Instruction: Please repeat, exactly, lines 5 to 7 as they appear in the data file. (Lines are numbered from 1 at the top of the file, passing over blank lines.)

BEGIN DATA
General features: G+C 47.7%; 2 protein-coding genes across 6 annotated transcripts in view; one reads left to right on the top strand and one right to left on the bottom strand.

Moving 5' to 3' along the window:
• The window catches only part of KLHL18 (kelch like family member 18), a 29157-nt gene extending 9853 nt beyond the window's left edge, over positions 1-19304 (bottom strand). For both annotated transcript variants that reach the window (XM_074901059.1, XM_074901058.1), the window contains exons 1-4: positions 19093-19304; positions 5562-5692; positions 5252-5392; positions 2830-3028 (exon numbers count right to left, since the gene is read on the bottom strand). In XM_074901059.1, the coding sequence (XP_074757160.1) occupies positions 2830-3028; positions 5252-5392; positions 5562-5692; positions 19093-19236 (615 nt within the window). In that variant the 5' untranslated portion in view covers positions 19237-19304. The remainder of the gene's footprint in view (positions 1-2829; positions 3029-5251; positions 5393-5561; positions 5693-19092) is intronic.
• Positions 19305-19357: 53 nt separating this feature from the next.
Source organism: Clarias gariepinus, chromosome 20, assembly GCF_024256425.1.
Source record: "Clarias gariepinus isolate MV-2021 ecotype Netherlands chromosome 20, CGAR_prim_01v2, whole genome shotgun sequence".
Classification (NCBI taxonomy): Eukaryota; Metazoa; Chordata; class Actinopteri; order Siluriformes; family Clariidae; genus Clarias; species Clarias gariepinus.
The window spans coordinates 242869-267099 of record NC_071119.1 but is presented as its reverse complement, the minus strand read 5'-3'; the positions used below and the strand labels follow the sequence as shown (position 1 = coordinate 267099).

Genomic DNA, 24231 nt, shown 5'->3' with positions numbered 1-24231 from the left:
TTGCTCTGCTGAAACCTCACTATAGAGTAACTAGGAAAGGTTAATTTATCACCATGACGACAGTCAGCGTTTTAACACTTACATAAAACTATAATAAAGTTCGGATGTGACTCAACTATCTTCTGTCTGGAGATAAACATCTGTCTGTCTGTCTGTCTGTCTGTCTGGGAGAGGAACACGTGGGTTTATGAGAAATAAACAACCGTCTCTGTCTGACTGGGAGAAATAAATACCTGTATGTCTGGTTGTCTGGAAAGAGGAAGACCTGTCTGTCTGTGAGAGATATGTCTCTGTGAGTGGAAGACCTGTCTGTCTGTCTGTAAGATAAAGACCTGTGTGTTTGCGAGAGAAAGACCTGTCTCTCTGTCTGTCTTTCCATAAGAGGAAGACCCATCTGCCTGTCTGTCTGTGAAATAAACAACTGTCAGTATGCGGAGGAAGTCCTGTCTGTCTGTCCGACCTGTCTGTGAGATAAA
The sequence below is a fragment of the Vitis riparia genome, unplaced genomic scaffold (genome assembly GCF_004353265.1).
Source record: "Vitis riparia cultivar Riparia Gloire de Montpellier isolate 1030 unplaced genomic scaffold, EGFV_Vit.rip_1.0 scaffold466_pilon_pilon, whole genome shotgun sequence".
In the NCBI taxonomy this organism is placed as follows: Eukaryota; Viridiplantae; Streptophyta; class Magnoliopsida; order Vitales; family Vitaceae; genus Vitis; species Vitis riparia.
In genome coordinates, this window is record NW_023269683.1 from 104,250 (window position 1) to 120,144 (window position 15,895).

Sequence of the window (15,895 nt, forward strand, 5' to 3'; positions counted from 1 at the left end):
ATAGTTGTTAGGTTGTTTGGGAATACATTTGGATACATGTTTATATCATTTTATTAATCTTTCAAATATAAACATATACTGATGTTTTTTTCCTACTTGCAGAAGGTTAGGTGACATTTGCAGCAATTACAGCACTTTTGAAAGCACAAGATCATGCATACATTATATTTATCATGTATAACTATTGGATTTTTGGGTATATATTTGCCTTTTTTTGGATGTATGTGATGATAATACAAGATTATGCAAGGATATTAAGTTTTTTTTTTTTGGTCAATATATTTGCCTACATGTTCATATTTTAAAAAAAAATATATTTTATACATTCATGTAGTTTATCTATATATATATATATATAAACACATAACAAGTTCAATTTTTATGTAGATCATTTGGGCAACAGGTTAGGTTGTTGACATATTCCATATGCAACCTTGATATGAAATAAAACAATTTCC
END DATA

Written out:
Source organism: Clarias gariepinus, chromosome 20, assembly GCF_024256425.1.
Source record: "Clarias gariepinus isolate MV-2021 ecotype Netherlands chromosome 20, CGAR_prim_01v2, whole genome shotgun sequence".
Classification (NCBI taxonomy): Eukaryota; Metazoa; Chordata; class Actinopteri; order Siluriformes; family Clariidae; genus Clarias; species Clarias gariepinus.